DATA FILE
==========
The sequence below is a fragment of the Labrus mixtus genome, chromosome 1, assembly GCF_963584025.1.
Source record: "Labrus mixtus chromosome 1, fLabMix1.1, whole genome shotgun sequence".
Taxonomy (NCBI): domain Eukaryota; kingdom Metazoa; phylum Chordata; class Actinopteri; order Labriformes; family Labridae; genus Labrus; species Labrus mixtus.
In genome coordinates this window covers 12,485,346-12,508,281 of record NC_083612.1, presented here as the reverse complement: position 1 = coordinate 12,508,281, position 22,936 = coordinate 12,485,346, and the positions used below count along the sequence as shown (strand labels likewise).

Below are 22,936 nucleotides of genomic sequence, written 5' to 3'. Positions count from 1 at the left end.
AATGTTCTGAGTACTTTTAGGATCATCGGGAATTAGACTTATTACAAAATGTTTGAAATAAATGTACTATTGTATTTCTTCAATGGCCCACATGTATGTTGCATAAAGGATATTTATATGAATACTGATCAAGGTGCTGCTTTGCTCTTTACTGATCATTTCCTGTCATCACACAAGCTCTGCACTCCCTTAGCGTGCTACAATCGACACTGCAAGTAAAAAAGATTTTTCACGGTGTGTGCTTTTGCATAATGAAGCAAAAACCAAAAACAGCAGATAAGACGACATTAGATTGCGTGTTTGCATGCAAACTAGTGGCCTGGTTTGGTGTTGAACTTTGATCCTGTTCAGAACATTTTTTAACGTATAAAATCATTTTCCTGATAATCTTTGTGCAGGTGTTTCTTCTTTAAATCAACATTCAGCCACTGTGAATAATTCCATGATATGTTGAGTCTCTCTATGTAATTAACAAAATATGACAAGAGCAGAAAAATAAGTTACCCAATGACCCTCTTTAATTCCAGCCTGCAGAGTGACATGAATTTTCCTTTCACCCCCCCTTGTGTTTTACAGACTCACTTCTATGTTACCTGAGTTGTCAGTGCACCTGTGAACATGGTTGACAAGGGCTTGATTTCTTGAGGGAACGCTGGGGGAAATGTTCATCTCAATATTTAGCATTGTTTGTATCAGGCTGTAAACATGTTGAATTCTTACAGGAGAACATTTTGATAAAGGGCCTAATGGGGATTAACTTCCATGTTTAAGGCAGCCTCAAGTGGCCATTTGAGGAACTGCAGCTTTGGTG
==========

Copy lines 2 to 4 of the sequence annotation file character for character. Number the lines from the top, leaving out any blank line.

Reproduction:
Source record: "Labrus mixtus chromosome 1, fLabMix1.1, whole genome shotgun sequence".
Taxonomy (NCBI): domain Eukaryota; kingdom Metazoa; phylum Chordata; class Actinopteri; order Labriformes; family Labridae; genus Labrus; species Labrus mixtus.
In genome coordinates this window covers 12,485,346-12,508,281 of record NC_083612.1, presented here as the reverse complement: position 1 = coordinate 12,508,281, position 22,936 = coordinate 12,485,346, and the positions used below count along the sequence as shown (strand labels likewise).